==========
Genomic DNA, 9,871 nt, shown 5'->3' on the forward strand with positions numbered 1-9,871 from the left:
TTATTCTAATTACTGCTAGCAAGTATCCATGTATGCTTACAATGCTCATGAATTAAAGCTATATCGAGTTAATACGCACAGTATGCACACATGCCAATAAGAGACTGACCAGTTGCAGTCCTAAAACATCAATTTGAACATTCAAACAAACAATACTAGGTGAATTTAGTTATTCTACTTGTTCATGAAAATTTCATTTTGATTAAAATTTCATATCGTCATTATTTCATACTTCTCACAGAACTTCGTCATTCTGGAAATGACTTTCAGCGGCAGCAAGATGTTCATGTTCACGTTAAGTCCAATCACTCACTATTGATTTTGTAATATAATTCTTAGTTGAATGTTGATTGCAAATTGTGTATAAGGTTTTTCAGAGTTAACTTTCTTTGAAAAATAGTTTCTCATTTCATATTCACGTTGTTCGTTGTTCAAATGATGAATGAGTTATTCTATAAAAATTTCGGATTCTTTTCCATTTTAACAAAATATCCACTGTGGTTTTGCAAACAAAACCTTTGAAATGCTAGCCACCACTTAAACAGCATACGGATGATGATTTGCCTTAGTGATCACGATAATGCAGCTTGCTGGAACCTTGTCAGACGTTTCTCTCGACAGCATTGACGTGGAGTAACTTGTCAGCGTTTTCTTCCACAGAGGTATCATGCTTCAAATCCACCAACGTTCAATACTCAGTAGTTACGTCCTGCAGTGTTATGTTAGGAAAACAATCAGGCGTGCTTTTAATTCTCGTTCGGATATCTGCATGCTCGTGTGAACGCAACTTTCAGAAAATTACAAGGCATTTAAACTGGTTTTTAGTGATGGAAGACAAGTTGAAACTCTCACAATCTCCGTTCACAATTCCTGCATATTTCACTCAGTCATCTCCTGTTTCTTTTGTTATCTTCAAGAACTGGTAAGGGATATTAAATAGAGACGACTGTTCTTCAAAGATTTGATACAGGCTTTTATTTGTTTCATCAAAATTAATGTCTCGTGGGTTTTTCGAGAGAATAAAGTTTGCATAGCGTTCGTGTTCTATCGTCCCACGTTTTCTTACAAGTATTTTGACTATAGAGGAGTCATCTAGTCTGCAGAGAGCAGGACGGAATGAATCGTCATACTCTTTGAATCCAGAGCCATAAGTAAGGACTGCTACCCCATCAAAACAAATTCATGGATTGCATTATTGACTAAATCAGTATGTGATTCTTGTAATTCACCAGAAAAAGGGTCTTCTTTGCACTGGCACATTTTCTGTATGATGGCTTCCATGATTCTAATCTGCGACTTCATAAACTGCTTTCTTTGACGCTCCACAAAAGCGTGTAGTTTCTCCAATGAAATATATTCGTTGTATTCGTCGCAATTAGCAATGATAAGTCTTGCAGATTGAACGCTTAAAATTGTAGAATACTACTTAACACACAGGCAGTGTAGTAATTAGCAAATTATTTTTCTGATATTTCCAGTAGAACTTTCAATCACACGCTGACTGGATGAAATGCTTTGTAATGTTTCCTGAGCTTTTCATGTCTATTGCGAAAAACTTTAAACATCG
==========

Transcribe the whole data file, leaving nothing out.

Genomic DNA, 9,871 nt, shown 5'->3' on the forward strand with positions numbered 1-9,871 from the left:
TTATTCTAATTACTGCTAGCAAGTATCCATGTATGCTTACAATGCTCATGAATTAAAGCTATATCGAGTTAATACGCACAGTATGCACACATGCCAATAAGAGACTGACCAGTTGCAGTCCTAAAACATCAATTTGAACATTCAAACAAACAATACTAGGTGAATTTAGTTATTCTACTTGTTCATGAAAATTTCATTTTGATTAAAATTTCATATCGTCATTATTTCATACTTCTCACAGAACTTCGTCATTCTGGAAATGACTTTCAGCGGCAGCAAGATGTTCATGTTCACGTTAAGTCCAATCACTCACTATTGATTTTGTAATATAATTCTTAGTTGAATGTTGATTGCAAATTGTGTATAAGGTTTTTCAGAGTTAACTTTCTTTGAAAAATAGTTTCTCATTTCATATTCACGTTGTTCGTTGTTCAAATGATGAATGAGTTATTCTATAAAAATTTCGGATTCTTTTCCATTTTAACAAAATATCCACTGTGGTTTTGCAAACAAAACCTTTGAAATGCTAGCCACCACTTAAACAGCATACGGATGATGATTTGCCTTAGTGATCACGATAATGCAGCTTGCTGGAACCTTGTCAGACGTTTCTCTCGACAGCATTGACGTGGAGTAACTTGTCAGCGTTTTCTTCCACAGAGGTATCATGCTTCAAATCCACCAACGTTCAATACTCAGTAGTTACGTCCTGCAGTGTTATGTTAGGAAAACAATCAGGCGTGCTTTTAATTCTCGTTCGGATATCTGCATGCTCGTGTGAACGCAACTTTCAGAAAATTACAAGGCATTTAAACTGGTTTTTAGTGATGGAAGACAAGTTGAAACTCTCACAATCTCCGTTCACAATTCCTGCATATTTCACTCAGTCATCTCCTGTTTCTTTTGTTATCTTCAAGAACTGGTAAGGGATATTAAATAGAGACGACTGTTCTTCAAAGATTTGATACAGGCTTTTATTTGTTTCATCAAAATTAATGTCTCGTGGGTTTTTCGAGAGAATAAAGTTTGCATAGCGTTCGTGTTCTATCGTCCCACGTTTTCTTACAAGTATTTTGACTATAGAGGAGTCATCTAGTCTGCAGAGAGCAGGACGGAATGAATCGTCATACTCTTTGAATCCAGAGCCATAAGTAAGGACTGCTACCCCATCAAAACAAATTCATGGATTGCATTATTGACTAAATCAGTATGTGATTCTTGTAATTCACCAGAAAAAGGGTCTTCTTTGCACTGGCACATTTTCTGTATGATGGCTTCCATGATTCTAATCTGCGACTTCATAAACTGCTTTCTTTGACGCTCCACAAAAGCGTGTAGTTTCTCCAATGAAATATATTCGTTGTATTCGTCGCAATTAGCAATGATAAGTCTTGCAGATTGAACGCTTAAAATTGTAGAATACTACTTAACACACAGGCAGTGTAGTAATTAGCAAATTATTTTTCTGATATTTCCAGTAGAACTTTCAATCACACGCTGACTGGATGAAATGCTTTGTAATGTTTCCTGAGCTTTTCATGTCTATTGCGAAAAACTTTAAACATCG